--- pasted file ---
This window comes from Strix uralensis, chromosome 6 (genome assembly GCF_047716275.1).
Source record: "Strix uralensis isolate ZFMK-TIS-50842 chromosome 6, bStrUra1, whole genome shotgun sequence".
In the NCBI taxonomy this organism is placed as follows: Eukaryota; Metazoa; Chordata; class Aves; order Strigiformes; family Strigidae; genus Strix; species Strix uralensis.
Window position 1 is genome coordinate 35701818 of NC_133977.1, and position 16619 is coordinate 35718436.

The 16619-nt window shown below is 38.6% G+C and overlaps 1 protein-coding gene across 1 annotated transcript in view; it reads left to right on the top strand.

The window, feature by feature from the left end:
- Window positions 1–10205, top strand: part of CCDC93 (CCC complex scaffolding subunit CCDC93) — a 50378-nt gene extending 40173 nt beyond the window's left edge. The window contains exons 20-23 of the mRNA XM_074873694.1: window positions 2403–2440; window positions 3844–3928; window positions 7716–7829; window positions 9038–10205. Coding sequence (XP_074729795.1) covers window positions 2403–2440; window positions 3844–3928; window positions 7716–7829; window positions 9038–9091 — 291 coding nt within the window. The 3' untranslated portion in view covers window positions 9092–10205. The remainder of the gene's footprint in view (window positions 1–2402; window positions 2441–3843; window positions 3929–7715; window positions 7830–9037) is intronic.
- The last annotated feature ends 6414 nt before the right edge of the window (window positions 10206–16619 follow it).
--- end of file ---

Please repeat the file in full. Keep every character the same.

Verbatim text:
This window comes from Strix uralensis, chromosome 6 (genome assembly GCF_047716275.1).
Source record: "Strix uralensis isolate ZFMK-TIS-50842 chromosome 6, bStrUra1, whole genome shotgun sequence".
In the NCBI taxonomy this organism is placed as follows: Eukaryota; Metazoa; Chordata; class Aves; order Strigiformes; family Strigidae; genus Strix; species Strix uralensis.
Window position 1 is genome coordinate 35701818 of NC_133977.1, and position 16619 is coordinate 35718436.

The 16619-nt window shown below is 38.6% G+C and overlaps 1 protein-coding gene across 1 annotated transcript in view; it reads left to right on the top strand.

The window, feature by feature from the left end:
- Window positions 1–10205, top strand: part of CCDC93 (CCC complex scaffolding subunit CCDC93) — a 50378-nt gene extending 40173 nt beyond the window's left edge. The window contains exons 20-23 of the mRNA XM_074873694.1: window positions 2403–2440; window positions 3844–3928; window positions 7716–7829; window positions 9038–10205. Coding sequence (XP_074729795.1) covers window positions 2403–2440; window positions 3844–3928; window positions 7716–7829; window positions 9038–9091 — 291 coding nt within the window. The 3' untranslated portion in view covers window positions 9092–10205. The remainder of the gene's footprint in view (window positions 1–2402; window positions 2441–3843; window positions 3929–7715; window positions 7830–9037) is intronic.
- The last annotated feature ends 6414 nt before the right edge of the window (window positions 10206–16619 follow it).